European Wall Lizard

Currently there’s thought to be 46 colonies of the European Wall Lizard within the UK with the majority being old quarries and south facing sea-cliffs on the Dorset and Sussex coast. Native to most of  Europe scientific evidence and historical records suggest the closest they ever made it to the UK was Jersey. Most of the documented releases took place during the nineteenth century apart from the release at Boscombe thought to have taken place in 2002.

After the peace and quiet of camping in the Purbeck region of Dorset the hustle and bustle of Bournemouth seafront was quite a shock. It’s a strange place. Whilst I’m sure many people love Bournemouth my impression is of a town planning disaster zone. Whereas Blackpool has some Victorian charm and northern grit Bournemouth is bland. However when the sun shines the heat radiating down from the undercliff makes it feel like a Spanish Costa.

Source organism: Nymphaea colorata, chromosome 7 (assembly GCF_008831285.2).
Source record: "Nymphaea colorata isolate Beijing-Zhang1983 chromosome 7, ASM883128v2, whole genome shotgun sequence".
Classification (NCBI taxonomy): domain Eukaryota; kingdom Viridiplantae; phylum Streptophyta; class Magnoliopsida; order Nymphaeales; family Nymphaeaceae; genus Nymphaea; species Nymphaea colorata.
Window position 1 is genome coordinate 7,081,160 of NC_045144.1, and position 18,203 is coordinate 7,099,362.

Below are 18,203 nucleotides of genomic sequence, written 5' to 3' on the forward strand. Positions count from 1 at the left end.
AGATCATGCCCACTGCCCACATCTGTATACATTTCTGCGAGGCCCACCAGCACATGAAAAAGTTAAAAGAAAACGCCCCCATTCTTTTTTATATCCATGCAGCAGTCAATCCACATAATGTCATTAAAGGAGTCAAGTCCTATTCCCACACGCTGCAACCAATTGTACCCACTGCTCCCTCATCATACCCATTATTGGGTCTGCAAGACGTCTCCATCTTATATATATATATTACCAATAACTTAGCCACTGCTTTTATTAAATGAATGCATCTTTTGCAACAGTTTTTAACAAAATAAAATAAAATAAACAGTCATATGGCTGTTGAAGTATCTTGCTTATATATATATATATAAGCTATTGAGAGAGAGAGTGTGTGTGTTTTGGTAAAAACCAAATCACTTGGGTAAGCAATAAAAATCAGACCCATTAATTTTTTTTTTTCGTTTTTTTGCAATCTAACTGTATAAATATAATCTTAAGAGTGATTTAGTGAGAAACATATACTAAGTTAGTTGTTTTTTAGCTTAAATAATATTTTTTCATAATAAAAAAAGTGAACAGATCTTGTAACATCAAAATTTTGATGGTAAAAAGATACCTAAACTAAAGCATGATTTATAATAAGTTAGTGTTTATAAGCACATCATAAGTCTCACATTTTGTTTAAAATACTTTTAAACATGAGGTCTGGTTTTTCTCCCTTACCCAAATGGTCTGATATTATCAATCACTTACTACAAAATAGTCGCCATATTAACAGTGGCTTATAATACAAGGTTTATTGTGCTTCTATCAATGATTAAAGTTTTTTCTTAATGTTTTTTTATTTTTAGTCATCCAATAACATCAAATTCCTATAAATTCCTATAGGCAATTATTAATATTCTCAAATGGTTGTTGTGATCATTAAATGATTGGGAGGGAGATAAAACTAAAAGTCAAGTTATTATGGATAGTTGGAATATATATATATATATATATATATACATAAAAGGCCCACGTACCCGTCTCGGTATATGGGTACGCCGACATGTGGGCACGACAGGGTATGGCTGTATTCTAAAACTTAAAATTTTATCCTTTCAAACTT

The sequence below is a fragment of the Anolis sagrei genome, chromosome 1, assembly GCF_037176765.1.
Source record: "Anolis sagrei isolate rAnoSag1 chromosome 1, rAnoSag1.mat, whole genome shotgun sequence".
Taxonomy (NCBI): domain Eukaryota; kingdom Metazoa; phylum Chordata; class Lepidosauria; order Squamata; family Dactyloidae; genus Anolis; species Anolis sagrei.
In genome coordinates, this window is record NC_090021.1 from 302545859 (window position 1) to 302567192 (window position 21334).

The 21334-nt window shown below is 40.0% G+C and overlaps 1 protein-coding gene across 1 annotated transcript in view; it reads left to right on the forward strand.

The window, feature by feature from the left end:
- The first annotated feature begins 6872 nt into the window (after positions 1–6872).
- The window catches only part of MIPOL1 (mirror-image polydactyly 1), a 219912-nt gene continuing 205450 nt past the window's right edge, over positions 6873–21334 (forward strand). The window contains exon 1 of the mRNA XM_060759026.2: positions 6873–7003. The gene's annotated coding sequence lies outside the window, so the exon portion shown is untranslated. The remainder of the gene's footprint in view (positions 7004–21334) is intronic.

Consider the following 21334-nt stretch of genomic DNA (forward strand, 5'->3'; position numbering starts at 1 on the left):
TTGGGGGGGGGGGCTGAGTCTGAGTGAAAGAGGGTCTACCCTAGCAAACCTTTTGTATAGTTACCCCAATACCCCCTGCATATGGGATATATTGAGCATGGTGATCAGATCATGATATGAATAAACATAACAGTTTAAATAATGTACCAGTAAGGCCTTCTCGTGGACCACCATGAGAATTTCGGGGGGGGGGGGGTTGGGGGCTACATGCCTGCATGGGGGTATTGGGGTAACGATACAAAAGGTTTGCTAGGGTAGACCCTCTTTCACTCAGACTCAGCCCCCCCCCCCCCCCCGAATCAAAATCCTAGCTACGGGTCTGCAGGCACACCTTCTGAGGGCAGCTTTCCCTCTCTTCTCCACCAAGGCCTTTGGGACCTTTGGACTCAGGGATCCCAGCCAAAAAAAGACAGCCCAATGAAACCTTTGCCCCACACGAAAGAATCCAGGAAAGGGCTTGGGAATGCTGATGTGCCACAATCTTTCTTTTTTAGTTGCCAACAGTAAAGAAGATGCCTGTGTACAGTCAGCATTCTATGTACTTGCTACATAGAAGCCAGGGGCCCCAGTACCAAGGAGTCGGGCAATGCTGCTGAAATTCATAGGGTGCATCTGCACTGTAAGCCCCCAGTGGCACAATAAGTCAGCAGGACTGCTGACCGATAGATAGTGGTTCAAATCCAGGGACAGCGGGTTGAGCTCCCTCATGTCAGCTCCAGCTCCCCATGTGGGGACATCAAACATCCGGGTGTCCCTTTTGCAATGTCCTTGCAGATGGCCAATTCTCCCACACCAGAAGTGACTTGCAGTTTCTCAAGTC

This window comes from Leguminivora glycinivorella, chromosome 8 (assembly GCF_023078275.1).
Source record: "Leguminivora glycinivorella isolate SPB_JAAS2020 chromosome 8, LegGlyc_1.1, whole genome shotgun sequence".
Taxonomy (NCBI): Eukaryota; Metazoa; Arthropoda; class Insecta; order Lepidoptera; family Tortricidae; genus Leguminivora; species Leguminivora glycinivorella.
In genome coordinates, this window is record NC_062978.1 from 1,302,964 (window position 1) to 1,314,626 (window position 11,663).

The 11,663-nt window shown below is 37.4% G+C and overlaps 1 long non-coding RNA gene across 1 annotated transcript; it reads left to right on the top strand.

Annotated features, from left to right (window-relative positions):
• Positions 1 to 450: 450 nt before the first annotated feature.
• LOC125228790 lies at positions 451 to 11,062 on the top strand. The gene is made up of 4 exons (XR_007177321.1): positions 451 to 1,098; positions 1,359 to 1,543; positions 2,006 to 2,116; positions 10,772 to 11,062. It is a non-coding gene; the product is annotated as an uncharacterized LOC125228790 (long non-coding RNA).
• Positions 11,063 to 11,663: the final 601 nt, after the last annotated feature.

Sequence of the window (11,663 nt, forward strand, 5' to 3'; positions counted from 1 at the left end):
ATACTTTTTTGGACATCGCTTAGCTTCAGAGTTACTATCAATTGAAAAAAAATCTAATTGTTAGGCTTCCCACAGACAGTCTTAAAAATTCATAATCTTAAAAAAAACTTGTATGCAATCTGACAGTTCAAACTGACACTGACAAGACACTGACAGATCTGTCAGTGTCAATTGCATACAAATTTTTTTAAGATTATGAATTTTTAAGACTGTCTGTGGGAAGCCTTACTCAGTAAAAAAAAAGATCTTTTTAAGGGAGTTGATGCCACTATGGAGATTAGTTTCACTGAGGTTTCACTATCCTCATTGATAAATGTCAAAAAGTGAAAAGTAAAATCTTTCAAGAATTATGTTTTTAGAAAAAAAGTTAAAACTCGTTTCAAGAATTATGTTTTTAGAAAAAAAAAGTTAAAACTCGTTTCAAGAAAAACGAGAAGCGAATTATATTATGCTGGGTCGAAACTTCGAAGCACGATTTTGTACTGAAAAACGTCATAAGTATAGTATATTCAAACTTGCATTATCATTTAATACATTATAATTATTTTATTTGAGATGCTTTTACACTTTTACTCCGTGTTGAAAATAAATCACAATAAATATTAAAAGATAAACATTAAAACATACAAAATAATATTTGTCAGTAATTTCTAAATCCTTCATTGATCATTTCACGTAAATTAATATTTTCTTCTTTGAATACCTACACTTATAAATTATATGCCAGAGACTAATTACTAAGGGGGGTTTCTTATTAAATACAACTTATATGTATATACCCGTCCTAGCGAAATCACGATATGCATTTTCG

The latest survey suggests there’s around 2500 Wall Lizards within the area of Boscombe undercliff. In addition there’s also a few Western Green Lizards. Although we managed to see one of the Western Green’s a cyclist went past us and it shot off into some Gorse. Definitely worth another visit to find some more. The undercliffs are also a great spot for the migrant Clouded Yellow butterflies.

Finding the Wall Lizards isn’t difficult – they’re everywhere. Simply pick any of the zig-zag paths down the face of the cliffs.

For more Wall Lizard related info please follow this link

Up the wall
Boscombe undercliff, September 2011
Wall Lizard
Capable of climbing vertical wall faces
Wall Lizard
Still seems incredible how long their tails are. Presumably must help with balance.
Wall Lizard
The length of the rear toes are probably the secret to the Wall Lizards incredible ability to climb
Wall Lizard
Although wary if you move slowly they are tolerant and will allow very close views.
Wall Lizard